This witness testified she was in the hall directly outside the door of the doctor's (appellant's) office at the time of this conversation. This witness further testified that on the seventh day of May, 1947, Allene Janes, together with her former husband, Donald Janes, his sister, Lavanna Clark, Lavanna Clark's husband, Leon Clark and this witness, drove to Blytheville where Allene Janes paid a visit to the office of Dr. Boyd, who performed an operation for the purpose of producing an abortion and heavily packed her with gauze, that Allene Janes, together with the other parties mentioned, immediately returned to Paragould, a distance of approximately 50 miles, arriving there about 12 or 12:30 noon. Allene Janes went directly to appellant's hospital where she remained about ten minutes before going to her home, returning to the appellant's hospital, to which she walked, about 2:30 or 3:00 p. m. Witness next saw Allene in bed at appellant's hospital about 7:00 p. m., where she "acted naturally." Witness returned to appellant's hospital about 9:00 p. m. to find her sister, Allene, in pain. Appellant was not present when witness returned at 9:00 p. m., but the nurses were giving "shots" to Allene. Witness asked the nurses in attendance to call the doctor, to which one nurse replied they "wanted everything to move naturally," but Allene's pain became so intense that the doctor was called. Later that night the abortion was completed by the passage of the gauze packing and about a two-month-old fetus. This witness was corroborated as to the trip to Blytheville and return to appellant's hospital by Lavanna Clark and Donald Janes, the admissibility of whose testimony will be further discussed.

State's witness, John Shoultz, testified that he was the father of the deceased Allene Janes, who was 23 years of age at the time of her death; that she had been married to Donald Janes and from that union four children were born and that the deceased, Allene Janes, prior to her death was in good health, medium size, weighing approximately 120 pounds and, according to her size, she was a strong woman.

This witness further testified that upon being notified of his daughter's condition, he went to appellant's hospital about 2:00 a. m., May 8, 1947, for the purpose of moving his daughter from McClure's Hospital to Dixon's Memorial Hospital. Upon his arrival, he found appellant seated by the bedside of Allene Janes; that appellant protested the moving of Allene Janes, but witness was unrelenting. Appellant then insisted that witness sign "some papers," a release, in the following words and figures:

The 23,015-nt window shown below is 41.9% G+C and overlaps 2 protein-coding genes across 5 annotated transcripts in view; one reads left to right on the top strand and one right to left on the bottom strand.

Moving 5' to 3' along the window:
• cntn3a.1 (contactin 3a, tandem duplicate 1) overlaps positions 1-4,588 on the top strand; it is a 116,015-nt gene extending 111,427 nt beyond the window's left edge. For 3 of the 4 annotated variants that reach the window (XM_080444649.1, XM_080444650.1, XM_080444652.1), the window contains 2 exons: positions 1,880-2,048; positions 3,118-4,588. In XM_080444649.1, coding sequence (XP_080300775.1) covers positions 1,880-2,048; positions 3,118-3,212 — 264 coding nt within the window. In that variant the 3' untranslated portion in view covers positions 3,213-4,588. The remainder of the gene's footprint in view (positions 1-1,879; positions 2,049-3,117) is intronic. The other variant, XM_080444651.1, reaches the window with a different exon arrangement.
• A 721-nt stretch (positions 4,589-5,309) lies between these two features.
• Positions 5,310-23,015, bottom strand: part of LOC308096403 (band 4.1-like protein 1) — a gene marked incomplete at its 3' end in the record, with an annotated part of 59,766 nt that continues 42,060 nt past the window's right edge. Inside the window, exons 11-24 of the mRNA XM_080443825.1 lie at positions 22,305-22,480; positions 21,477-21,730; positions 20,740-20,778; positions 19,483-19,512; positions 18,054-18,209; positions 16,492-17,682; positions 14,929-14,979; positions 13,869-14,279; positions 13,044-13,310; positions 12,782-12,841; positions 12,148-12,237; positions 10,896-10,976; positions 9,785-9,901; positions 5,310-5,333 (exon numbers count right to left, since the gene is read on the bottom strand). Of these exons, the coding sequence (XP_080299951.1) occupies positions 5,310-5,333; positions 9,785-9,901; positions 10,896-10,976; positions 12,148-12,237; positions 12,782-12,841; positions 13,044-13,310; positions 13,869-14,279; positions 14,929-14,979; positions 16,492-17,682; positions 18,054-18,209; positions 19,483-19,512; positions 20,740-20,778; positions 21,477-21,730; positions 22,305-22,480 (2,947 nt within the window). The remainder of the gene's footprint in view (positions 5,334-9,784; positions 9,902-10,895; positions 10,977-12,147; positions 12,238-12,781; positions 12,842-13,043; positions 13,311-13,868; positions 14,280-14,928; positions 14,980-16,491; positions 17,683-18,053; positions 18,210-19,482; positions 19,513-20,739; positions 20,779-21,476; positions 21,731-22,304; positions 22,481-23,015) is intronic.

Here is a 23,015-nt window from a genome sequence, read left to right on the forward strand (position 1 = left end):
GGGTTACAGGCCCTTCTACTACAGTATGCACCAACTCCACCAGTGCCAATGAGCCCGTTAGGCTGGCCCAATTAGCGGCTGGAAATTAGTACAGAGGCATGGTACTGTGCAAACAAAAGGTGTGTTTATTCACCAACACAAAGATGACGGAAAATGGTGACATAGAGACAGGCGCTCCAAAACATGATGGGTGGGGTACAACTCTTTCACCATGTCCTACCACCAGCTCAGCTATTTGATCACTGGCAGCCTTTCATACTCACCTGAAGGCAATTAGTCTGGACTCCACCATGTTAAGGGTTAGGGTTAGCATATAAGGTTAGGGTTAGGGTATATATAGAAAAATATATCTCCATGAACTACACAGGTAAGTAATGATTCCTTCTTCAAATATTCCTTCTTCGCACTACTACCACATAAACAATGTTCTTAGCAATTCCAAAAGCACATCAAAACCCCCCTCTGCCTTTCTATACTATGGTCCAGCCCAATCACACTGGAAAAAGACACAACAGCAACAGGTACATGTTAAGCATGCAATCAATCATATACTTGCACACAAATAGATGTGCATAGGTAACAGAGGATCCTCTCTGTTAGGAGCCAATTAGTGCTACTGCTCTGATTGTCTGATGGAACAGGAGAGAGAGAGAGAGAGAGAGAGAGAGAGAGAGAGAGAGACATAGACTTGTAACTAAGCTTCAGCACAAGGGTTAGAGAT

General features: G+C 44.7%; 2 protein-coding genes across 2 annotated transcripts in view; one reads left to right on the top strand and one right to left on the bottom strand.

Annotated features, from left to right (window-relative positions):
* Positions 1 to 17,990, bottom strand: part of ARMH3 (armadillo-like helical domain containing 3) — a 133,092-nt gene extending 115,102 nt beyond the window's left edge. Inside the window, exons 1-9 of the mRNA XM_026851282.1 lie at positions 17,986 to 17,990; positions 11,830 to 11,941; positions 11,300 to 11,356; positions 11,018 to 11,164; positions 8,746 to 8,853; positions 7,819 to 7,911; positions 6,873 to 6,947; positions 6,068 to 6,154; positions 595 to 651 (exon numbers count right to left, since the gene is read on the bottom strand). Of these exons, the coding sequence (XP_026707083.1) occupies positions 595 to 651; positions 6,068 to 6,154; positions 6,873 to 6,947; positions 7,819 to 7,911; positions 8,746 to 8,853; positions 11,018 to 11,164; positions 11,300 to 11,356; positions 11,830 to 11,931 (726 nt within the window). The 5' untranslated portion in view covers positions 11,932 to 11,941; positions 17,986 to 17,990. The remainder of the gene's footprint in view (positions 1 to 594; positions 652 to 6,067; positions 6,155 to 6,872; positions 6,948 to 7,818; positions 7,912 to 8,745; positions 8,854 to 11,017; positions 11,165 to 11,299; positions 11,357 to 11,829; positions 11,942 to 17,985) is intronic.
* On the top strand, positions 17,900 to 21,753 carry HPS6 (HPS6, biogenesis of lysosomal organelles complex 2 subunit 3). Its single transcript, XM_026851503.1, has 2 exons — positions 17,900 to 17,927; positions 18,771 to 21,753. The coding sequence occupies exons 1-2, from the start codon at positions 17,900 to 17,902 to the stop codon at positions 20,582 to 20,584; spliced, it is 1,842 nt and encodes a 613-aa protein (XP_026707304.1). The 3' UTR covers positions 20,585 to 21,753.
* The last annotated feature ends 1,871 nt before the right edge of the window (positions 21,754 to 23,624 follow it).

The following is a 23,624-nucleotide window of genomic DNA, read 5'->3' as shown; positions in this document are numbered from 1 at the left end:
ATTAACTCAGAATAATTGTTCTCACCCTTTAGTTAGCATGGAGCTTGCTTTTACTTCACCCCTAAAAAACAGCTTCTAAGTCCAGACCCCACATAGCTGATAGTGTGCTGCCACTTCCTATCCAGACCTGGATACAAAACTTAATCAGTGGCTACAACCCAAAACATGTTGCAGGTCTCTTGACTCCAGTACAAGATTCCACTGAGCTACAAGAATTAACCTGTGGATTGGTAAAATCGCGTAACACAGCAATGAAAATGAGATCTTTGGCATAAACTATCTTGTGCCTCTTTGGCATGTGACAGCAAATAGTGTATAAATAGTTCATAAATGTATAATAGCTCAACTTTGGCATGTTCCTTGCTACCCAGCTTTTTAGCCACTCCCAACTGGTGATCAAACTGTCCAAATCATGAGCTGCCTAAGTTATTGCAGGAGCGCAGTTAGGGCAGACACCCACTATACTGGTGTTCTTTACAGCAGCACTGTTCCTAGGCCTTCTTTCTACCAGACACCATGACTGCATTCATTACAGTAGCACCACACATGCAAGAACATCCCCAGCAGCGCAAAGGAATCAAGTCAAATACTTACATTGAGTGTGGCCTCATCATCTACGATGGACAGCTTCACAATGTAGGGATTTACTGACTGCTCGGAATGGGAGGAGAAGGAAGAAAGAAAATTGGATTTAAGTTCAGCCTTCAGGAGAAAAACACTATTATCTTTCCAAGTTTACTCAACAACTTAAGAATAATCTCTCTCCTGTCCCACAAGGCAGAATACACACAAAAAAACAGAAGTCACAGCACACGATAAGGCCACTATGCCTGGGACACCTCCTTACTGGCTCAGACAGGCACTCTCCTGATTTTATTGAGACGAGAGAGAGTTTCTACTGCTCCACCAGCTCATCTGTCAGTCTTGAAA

"Paragould Hospital

Dr. G. R. McClure, Chief of Staff

Paragould, Arkansas

May 8, 1947

To whom it may concern: This is to certify that I, John Shoultz, Route No. 5, Paragould, Arkansas, being the father of Allene Janes, am signing this release for her and removing this patient from the Paragould Hospital without the permission and against the advice of Dr. G. R. McClure or Dr. F. A. Poe, and will not hold liable Dr. G. R. McClure, Dr. F. A. Poe, the Paragould Hospital, or its employees for the condition of Allene Janes or the outcome of her removal. (Signed) John Shoultz.

"Witnesses: (Signed) Willene Shoultz, Marguerite Maraman, Ruby Parker."

In addition to this release from John Shoultz, appellant simultaneously with or very soon after admitting Allene Janes to the hospital on the afternoon of May 7, 1947, took from her a release and rendered her a statement in the following words and figures:

"Paragould Hospital

Dr. G. R. McClure, Chief of Staff

Paragould, Arkansas

May 7, 1947

"To whom it may concern: This is to certify that I, Allene Janes, Route No. 5, Paragould Arkansas, will not hold liable the Paragould Hospital, Dr. G. R. McClure, or any employee of Dr. McClure for the outcome of my case. I realize that it is a dangerous case and certify that I was in a serious condition when I entered the Paragould Hospital. I further state that neither Dr. McClure nor any employee of his had anything whatsoever to do with my condition when I entered the Paragould Hospital. (Signed) Allene Janes.

"Witnesses: (Signed) Marguerite Maraman, Ruby Parker, May Pepper."

* * *

"Statement of Account With

Paragould Hospital

Dr. G. R. McClure, Chief of Staff

Paragould, Arkansas

May 7, 1947

To Allene Janes



Hospitalization and care

$ 50.00


$ 50.00

Balance Amt. Due

$ 50.00"

It would serve no useful purpose to set out the gory details testified to by witnesses as to the exploratory expedition of appellant into the abdomen of deceased Allene Janes, but the essential portions and results of such expedition will be further treated of with relation to the testimony of Dr. Poe, who was called in by members of the deceased Allene Janes' family, and who, upon being advised that it was agreeable with appellant, came in as a consultant in the case. Dr. Poe testified that he had formerly been on the staff of Dr. McClure's Clinic; had been there many times as a consultant on different cases that Dr. McClure is a professional friend of his and that he recalls being called to Dr. McClure's Clinic about midnight on May 7, 1947, where he saw Allene Janes; made no physical or manual examination of her; merely took her pulse and observed her; did not examine her female...